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February 25th, 2010:

Teasing Vaccines From Tobacco

vaccinationFirst published: February 23, 2010

Source: The Wall Street Journal

Swine Flu Epidemic Spurs Military to Join the Hunt for Plant-Based Alternatives

The U.S. Department of Defense, caught off guard by the swift spread of the H1N1 flu virus last year and delays in producing a vaccine, is backing an unusual plan to use tobacco plants to make the vaccine.

Flu vaccines are typically grown in chicken eggs. Although the technique is slow and expensive, vaccine makers have done little to improve on this reliable method for more than 60 years. The urgent need for a better way became apparent last year.

“The response to H1N1 was a disaster,” said Brett Giroir, vice chancellor for research at Texas A&M University System, part of a consortium testing plant-based vaccines for H1N1, or swine flu.

The Defense Advanced Research Projects Agency—which conducts research to protect soldiers from infectious diseases, and also is concerned about the U.S. capability to react swiftly to a bioterrorist attack, among other things—has awarded the consortium $40 million to make an initial 10 million doses of H1N1 vaccine.


Ban on tobacco sponsorships coming to legislature by 2011

No Thanks, Big Tobacco

First published: February 24, 2010

Source: China Daily

No-smoking advocates continue to put pressure on legislators

Anti-smoking advocates including 17 senior legislators and political consultants are urging that laws be passed to ban donations or sponsorships from tobacco companies for Chinese events, such as expos, festivals and athletic events. The measure is expected to be enacted by the top legislature within a year.

“The message will be conveyed to the coming two sessions to fuel the anti-smoking efforts,” said Wu Yiqun, deputy director of the Thinktank Research Center for Health Development, a Beijing-based nongovernmental organization, yesterday.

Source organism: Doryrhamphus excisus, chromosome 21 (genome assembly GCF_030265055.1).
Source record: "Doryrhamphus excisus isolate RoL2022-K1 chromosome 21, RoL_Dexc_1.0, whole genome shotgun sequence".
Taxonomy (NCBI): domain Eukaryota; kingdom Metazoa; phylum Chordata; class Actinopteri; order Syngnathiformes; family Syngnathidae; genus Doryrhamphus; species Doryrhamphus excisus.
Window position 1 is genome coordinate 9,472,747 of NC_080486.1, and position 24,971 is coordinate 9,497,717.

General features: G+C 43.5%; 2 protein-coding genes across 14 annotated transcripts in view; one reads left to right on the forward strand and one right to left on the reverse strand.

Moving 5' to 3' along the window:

The two sessions are the annual plenary meeting of the National People’s Congress (NPC) and the National Committee of the Chinese People’s Political Consultative Conference (CPPCC), which usually fall in early March. They are considered China’s most important annual political events.

Wu made the remarks at an anti-smoking seminar attended by 17 NPC deputies and CPPCC members yesterday in Beijing.

Last July, under pressure from anti-smoking advocacy groups including Thinktank, the 2010 Shanghai World Expo organizers turned down a 200 million yuan ($29 million) donation from a local tobacco company to observe the promise of a “healthy and smoke-free Expo”.


£6m smugglers jailed 20 years after East End warehouse raid

contraband tobaccoFirst published: February 23, 2010

Source: East London Advertiser

TWO men behind an international smuggling racket have been jailed today (Tuesday) for nearly 20 years between them for their part in smuggling 11 million cigarettes, five tonnes of hand-rolling tobacco and thousands of litres of wine into Britain.

The contraband thought to have a ‘cut price’ street value of £6 million was stashed in a warehouse in London’s East End which was raided by police and customs officers.

It had been smuggled in through Tilbury and Ipswich in mattresses, glass jars, toilet rolls and barbeque charcoal.

The smugglers used a warehouse in Cable Street in Shadwell for their dodgy consumables to evade £6m import duty.


Prisons end link between inmates’ pay, tobacco prices

smoking in prisonUpdated: February 24, 2010

Source: South China Morning Post

Prisoners’ earnings will no longer rise or fall in line with cigarette prices. The government, which announced the move yesterday, hopes it will curb inmates’ smoking and improve their health.

Four-fifths of adult inmates smoke, and they spend 60 per cent of their prison earnings on cigarettes. Prisoners under 21 are banned from smoking.

Prisoners’ cigarette purchases have already fallen by a sixth in two years. Last year, prison canteens sold 526,645 packets, down from 631,870 in 2008 and 641,625 in 2007.


A New Policy on Tobacco Papers

plosFirst published: February 23, 2010

Source: PLOS Medicine

This past month PLoS Medicine published two original analyses on smoking, the single greatest preventable risk for poor health and death in the developed world, and an increasingly important risk factor in the developing world. The first study, using internal tobacco company documents unsealed through litigation, provides further evidence of the already well-documented strategy of deception used by the tobacco industry to further its commercial activities.

The second study shows the ways in which the tobacco control agenda is distorted by the increasing medicalization of smoking cessation.